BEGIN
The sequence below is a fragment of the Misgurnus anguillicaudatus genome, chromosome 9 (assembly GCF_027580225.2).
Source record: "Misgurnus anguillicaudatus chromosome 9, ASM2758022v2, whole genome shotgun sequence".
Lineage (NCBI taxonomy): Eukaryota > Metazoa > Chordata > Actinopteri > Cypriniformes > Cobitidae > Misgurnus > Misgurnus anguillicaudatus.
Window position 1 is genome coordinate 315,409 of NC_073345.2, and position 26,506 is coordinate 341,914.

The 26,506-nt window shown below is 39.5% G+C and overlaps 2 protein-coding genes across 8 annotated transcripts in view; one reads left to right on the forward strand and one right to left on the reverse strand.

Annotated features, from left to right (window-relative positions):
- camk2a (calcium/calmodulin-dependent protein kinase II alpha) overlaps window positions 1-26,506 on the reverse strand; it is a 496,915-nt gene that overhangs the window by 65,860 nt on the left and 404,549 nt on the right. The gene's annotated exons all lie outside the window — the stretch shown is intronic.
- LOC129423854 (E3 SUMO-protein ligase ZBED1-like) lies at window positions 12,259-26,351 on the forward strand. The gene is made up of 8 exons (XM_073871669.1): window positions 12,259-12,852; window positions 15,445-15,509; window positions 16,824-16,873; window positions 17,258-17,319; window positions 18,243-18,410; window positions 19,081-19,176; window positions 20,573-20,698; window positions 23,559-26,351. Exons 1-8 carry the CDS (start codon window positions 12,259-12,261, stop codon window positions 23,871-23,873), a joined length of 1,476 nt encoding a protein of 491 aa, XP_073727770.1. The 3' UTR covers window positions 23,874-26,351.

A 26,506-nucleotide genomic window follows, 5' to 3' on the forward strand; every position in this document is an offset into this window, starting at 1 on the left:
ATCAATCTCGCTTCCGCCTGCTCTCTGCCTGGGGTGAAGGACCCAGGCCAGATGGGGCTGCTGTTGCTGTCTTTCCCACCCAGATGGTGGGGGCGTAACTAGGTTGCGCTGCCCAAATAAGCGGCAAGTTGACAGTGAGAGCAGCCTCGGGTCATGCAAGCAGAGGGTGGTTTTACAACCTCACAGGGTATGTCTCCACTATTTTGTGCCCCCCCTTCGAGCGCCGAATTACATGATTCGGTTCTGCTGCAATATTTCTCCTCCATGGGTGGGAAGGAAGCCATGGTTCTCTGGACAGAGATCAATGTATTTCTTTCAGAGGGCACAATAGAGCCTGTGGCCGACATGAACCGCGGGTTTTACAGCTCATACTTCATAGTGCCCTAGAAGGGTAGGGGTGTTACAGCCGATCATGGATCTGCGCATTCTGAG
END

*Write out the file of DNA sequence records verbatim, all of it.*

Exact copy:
The sequence below is a fragment of the Misgurnus anguillicaudatus genome, chromosome 9 (assembly GCF_027580225.2).
Source record: "Misgurnus anguillicaudatus chromosome 9, ASM2758022v2, whole genome shotgun sequence".
Lineage (NCBI taxonomy): Eukaryota > Metazoa > Chordata > Actinopteri > Cypriniformes > Cobitidae > Misgurnus > Misgurnus anguillicaudatus.
Window position 1 is genome coordinate 315,409 of NC_073345.2, and position 26,506 is coordinate 341,914.

The 26,506-nt window shown below is 39.5% G+C and overlaps 2 protein-coding genes across 8 annotated transcripts in view; one reads left to right on the forward strand and one right to left on the reverse strand.

Annotated features, from left to right (window-relative positions):
- camk2a (calcium/calmodulin-dependent protein kinase II alpha) overlaps window positions 1-26,506 on the reverse strand; it is a 496,915-nt gene that overhangs the window by 65,860 nt on the left and 404,549 nt on the right. The gene's annotated exons all lie outside the window — the stretch shown is intronic.
- LOC129423854 (E3 SUMO-protein ligase ZBED1-like) lies at window positions 12,259-26,351 on the forward strand. The gene is made up of 8 exons (XM_073871669.1): window positions 12,259-12,852; window positions 15,445-15,509; window positions 16,824-16,873; window positions 17,258-17,319; window positions 18,243-18,410; window positions 19,081-19,176; window positions 20,573-20,698; window positions 23,559-26,351. Exons 1-8 carry the CDS (start codon window positions 12,259-12,261, stop codon window positions 23,871-23,873), a joined length of 1,476 nt encoding a protein of 491 aa, XP_073727770.1. The 3' UTR covers window positions 23,874-26,351.

A 26,506-nucleotide genomic window follows, 5' to 3' on the forward strand; every position in this document is an offset into this window, starting at 1 on the left:
ATCAATCTCGCTTCCGCCTGCTCTCTGCCTGGGGTGAAGGACCCAGGCCAGATGGGGCTGCTGTTGCTGTCTTTCCCACCCAGATGGTGGGGGCGTAACTAGGTTGCGCTGCCCAAATAAGCGGCAAGTTGACAGTGAGAGCAGCCTCGGGTCATGCAAGCAGAGGGTGGTTTTACAACCTCACAGGGTATGTCTCCACTATTTTGTGCCCCCCCTTCGAGCGCCGAATTACATGATTCGGTTCTGCTGCAATATTTCTCCTCCATGGGTGGGAAGGAAGCCATGGTTCTCTGGACAGAGATCAATGTATTTCTTTCAGAGGGCACAATAGAGCCTGTGGCCGACATGAACCGCGGGTTTTACAGCTCATACTTCATAGTGCCCTAGAAGGGTAGGGGTGTTACAGCCGATCATGGATCTGCGCATTCTGAG